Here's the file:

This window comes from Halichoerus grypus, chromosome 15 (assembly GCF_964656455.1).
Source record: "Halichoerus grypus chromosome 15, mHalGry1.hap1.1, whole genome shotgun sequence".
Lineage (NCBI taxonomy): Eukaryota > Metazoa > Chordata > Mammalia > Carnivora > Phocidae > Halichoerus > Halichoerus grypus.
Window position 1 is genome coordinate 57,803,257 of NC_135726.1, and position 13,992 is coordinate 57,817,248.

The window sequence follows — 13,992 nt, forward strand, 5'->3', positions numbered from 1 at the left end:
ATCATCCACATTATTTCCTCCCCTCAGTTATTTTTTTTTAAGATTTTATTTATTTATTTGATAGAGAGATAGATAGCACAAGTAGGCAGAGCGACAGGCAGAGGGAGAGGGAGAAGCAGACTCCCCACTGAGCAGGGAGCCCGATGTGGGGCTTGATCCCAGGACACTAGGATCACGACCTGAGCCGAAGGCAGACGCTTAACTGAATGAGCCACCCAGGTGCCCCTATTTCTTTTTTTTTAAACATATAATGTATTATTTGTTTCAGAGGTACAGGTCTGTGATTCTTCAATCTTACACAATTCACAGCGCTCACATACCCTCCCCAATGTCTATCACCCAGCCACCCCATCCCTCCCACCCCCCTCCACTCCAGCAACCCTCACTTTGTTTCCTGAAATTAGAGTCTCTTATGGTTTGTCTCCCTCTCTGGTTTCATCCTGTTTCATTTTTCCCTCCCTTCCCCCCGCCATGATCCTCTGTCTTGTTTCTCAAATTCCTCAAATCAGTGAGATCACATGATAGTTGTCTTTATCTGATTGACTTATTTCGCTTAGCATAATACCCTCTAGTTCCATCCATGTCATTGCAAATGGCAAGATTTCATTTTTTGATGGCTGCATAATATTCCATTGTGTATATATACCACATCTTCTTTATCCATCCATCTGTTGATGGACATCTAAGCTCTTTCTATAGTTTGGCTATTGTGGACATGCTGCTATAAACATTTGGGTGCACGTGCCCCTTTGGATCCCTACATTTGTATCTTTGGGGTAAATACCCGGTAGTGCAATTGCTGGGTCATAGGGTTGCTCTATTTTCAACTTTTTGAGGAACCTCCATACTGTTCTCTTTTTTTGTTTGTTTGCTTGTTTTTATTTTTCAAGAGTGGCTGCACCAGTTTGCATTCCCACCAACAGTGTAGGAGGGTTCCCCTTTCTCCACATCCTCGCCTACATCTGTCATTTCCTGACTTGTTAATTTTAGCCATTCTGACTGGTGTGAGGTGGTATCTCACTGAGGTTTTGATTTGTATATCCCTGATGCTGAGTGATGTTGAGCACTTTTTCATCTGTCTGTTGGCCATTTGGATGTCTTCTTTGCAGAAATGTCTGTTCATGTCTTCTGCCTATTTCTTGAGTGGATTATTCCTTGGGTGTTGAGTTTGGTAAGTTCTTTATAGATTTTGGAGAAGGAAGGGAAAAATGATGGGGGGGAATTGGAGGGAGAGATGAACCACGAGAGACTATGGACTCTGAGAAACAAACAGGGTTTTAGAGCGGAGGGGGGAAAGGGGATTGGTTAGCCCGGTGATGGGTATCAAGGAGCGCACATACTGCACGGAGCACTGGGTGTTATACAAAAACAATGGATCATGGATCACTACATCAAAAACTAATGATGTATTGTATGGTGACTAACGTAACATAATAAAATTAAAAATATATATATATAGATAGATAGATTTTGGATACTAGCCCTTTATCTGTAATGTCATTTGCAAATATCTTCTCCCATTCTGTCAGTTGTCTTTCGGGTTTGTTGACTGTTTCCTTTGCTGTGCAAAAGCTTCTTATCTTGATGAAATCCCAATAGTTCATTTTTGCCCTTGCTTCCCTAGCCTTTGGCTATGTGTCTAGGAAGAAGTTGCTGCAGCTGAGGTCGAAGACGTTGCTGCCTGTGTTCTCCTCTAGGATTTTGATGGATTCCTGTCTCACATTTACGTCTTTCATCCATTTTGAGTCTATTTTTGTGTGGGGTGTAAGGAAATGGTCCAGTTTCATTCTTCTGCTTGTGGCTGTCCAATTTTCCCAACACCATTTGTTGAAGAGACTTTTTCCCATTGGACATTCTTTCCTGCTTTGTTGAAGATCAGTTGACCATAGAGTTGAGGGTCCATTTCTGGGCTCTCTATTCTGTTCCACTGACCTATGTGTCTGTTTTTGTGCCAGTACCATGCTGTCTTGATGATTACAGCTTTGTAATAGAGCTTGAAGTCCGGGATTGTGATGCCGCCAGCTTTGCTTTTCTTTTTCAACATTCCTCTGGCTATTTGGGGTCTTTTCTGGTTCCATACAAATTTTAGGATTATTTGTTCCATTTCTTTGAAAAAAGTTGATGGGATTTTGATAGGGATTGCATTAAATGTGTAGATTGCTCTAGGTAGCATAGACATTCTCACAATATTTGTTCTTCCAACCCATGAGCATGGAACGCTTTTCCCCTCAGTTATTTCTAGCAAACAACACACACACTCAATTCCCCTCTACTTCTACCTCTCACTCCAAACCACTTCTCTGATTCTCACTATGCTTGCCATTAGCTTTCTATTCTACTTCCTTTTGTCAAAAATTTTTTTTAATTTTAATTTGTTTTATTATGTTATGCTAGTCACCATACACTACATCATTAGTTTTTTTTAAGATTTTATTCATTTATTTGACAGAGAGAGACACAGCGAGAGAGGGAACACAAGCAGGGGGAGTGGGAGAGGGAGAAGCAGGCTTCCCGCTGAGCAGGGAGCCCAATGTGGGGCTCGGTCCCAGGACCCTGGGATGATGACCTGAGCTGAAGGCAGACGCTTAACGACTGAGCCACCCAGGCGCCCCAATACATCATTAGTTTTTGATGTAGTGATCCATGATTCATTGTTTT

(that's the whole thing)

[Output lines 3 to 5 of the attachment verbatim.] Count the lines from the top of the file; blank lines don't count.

Lineage (NCBI taxonomy): Eukaryota > Metazoa > Chordata > Mammalia > Carnivora > Phocidae > Halichoerus > Halichoerus grypus.
Window position 1 is genome coordinate 57,803,257 of NC_135726.1, and position 13,992 is coordinate 57,817,248.

The window sequence follows — 13,992 nt, forward strand, 5'->3', positions numbered from 1 at the left end: